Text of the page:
Looking inwards to internal compliance, many different regulations require the surveillance of digital communications both between regulated staff, as well as between staff and clients, to prevent misconduct.  Regulations such as MiFID II and the Dodd-Frank
act all require a pro-active approach to surveillance of digital communication.  Whilst many firms will be leveraging recording / archiving systems for voice calls, email, chat messages etc, many will struggle with pro-actively analysing the data to identify
suspicious activity.  Again, NLP and ML can help by transcribing spoken communications and then analysing the data against industry specific rules.  

As a result of the growth of regulatory compliance requirements, we are seeing an emergence of technology companies that are purely focused on helping firms solve challenges associated with compliance – these firms are collectively known as “RegTech”.  The
field of capabilities in this space is large – with solutions ranging from helping with AML, know your customer (KYC), Sanctions, through to e-surveillance.  One particular area that is gaining interest from firms is solutions that leverage AI to analysing
how regulations compare to each other, where there are difference or consistencies, to enable compliance teams to quickly understand where changes to controls may need to be made.  It’s important to stress that RegTech products on themselves don’t ensure compliance
– they merely act as enables to the wider firm controls / compliance teams.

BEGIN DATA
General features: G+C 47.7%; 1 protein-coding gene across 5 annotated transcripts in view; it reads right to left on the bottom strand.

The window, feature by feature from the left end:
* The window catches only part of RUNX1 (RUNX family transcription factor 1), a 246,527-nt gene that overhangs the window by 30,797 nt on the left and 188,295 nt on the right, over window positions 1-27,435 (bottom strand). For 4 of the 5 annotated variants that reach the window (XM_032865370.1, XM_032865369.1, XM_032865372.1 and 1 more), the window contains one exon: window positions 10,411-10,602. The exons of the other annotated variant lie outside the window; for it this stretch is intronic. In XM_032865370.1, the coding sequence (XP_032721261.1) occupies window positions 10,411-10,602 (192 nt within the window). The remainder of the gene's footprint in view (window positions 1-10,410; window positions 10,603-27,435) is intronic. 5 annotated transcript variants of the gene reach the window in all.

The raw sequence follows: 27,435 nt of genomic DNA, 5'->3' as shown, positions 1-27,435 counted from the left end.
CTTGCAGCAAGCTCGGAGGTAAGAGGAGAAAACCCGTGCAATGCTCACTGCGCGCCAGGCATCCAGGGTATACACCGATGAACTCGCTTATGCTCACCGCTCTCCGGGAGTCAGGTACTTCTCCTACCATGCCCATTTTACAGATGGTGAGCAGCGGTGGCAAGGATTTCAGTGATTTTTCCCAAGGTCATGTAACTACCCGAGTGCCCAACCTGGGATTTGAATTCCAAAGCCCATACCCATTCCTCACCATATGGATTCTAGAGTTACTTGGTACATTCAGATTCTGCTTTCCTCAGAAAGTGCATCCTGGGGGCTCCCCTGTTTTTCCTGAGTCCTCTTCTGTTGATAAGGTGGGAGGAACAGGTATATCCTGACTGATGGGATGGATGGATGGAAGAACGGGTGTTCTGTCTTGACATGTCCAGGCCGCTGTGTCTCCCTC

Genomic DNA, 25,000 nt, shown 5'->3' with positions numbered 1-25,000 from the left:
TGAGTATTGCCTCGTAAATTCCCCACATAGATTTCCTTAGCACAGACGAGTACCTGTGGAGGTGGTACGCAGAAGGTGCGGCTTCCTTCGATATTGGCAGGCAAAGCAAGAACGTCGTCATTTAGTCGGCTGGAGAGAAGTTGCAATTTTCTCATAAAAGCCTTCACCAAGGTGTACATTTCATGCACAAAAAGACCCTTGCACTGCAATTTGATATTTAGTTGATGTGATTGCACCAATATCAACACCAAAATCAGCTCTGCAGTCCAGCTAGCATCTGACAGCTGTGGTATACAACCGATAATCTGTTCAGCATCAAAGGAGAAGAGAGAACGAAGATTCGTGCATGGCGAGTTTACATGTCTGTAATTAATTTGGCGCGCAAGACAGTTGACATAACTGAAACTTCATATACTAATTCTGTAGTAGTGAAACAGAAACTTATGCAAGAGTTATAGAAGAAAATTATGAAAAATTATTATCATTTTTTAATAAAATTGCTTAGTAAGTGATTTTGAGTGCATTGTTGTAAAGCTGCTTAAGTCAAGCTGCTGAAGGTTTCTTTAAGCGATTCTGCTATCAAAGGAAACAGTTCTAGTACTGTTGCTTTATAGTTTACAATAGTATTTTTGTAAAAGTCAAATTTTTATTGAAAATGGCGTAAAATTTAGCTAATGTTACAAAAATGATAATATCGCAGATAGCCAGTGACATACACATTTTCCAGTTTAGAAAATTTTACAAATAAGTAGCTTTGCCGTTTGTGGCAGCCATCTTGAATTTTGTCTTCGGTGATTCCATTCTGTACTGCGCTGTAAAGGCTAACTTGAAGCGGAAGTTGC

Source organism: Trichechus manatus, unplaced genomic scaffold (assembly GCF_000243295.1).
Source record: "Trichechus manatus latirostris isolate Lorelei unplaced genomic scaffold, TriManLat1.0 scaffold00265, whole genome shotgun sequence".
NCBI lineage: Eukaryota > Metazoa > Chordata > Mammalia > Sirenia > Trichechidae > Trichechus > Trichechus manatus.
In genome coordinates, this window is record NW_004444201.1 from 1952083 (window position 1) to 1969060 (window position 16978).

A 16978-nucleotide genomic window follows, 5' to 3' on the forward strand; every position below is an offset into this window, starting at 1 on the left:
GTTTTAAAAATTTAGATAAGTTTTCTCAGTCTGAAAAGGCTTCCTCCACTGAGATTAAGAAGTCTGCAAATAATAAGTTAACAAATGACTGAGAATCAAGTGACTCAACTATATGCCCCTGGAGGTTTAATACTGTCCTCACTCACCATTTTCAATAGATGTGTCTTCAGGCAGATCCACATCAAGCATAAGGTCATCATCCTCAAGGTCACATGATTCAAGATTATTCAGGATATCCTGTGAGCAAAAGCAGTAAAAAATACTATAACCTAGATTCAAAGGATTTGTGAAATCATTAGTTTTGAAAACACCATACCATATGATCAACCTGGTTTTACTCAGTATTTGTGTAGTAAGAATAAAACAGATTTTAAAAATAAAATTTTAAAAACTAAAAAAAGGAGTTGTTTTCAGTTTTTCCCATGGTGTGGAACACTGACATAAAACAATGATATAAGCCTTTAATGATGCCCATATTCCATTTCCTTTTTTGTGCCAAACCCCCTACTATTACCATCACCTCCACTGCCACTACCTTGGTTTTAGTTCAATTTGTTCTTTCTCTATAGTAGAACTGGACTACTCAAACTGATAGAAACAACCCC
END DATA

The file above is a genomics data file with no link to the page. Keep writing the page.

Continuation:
Changing direction, whilst AI can help enable regulatory compliance, as you’d expect it’s use across financial services is subject to significant interest by the industry regulators.  Of particular interest to regulators is the importance of transparency.  As
this article by the UK’s Financial Conduct Authority (FCA) highlights, “an important function of transparency is to demonstrate trustworthiness which,
in turn, is a key factor for the adoption and public acceptance of AI systems
”.  Similar views are also shared by the European Banking Federation, along with the Financial
Industry Regulatory Authority
 in the US.  As firms leverage AI solutions (particular those utilising ML) to make decisions that impact customers or markets, being able to explain how the decision has been made, along with what data was used, is critical
in ensuring that bias hasn’t accidently been incorporated.  

As the regulators evolve guidance and regulation on the use of AI, many are looking to leverage the experience of the regulated entities.  A great example of working with industry (both technology companies and regulated entities), is the UK’s FCA and Bank
of England have formed a AI Public-Private forum to share information and experience of the adoption of AI and ML across financial services, along with gather
views on potential principles or regulations. 

Going forwards, the use of AI in financial services is only going to increase.  The role it plays in helping enable regulation be both enforced and achieved will grow, as will the regulators interest in ensuring that its use is fair – both to consumers as
well as markets in general.  It’s worth noting that the regulators aren’t just interested in how AI is use – but also how firms use AI to drive insights from data.  More on this in my next blog.